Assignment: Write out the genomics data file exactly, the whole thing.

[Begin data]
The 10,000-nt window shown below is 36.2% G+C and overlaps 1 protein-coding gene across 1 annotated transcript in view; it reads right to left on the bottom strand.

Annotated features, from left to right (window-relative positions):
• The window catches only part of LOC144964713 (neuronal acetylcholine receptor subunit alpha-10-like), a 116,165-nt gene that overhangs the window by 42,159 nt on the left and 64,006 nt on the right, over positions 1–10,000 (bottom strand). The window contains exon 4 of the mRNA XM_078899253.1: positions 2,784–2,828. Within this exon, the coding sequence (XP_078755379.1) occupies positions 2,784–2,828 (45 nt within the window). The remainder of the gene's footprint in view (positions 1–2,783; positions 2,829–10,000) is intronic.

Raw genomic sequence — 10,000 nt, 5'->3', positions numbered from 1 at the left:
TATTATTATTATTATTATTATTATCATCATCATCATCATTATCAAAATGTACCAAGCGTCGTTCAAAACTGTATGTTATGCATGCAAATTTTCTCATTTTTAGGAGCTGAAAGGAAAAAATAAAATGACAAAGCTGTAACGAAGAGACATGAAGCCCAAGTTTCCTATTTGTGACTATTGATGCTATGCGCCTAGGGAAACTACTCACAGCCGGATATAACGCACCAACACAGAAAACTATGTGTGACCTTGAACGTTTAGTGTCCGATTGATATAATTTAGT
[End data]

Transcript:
The 10,000-nt window shown below is 36.2% G+C and overlaps 1 protein-coding gene across 1 annotated transcript in view; it reads right to left on the bottom strand.

Annotated features, from left to right (window-relative positions):
• The window catches only part of LOC144964713 (neuronal acetylcholine receptor subunit alpha-10-like), a 116,165-nt gene that overhangs the window by 42,159 nt on the left and 64,006 nt on the right, over positions 1–10,000 (bottom strand). The window contains exon 4 of the mRNA XM_078899253.1: positions 2,784–2,828. Within this exon, the coding sequence (XP_078755379.1) occupies positions 2,784–2,828 (45 nt within the window). The remainder of the gene's footprint in view (positions 1–2,783; positions 2,829–10,000) is intronic.

Raw genomic sequence — 10,000 nt, 5'->3', positions numbered from 1 at the left:
TATTATTATTATTATTATTATTATCATCATCATCATCATTATCAAAATGTACCAAGCGTCGTTCAAAACTGTATGTTATGCATGCAAATTTTCTCATTTTTAGGAGCTGAAAGGAAAAAATAAAATGACAAAGCTGTAACGAAGAGACATGAAGCCCAAGTTTCCTATTTGTGACTATTGATGCTATGCGCCTAGGGAAACTACTCACAGCCGGATATAACGCACCAACACAGAAAACTATGTGTGACCTTGAACGTTTAGTGTCCGATTGATATAATTTAGT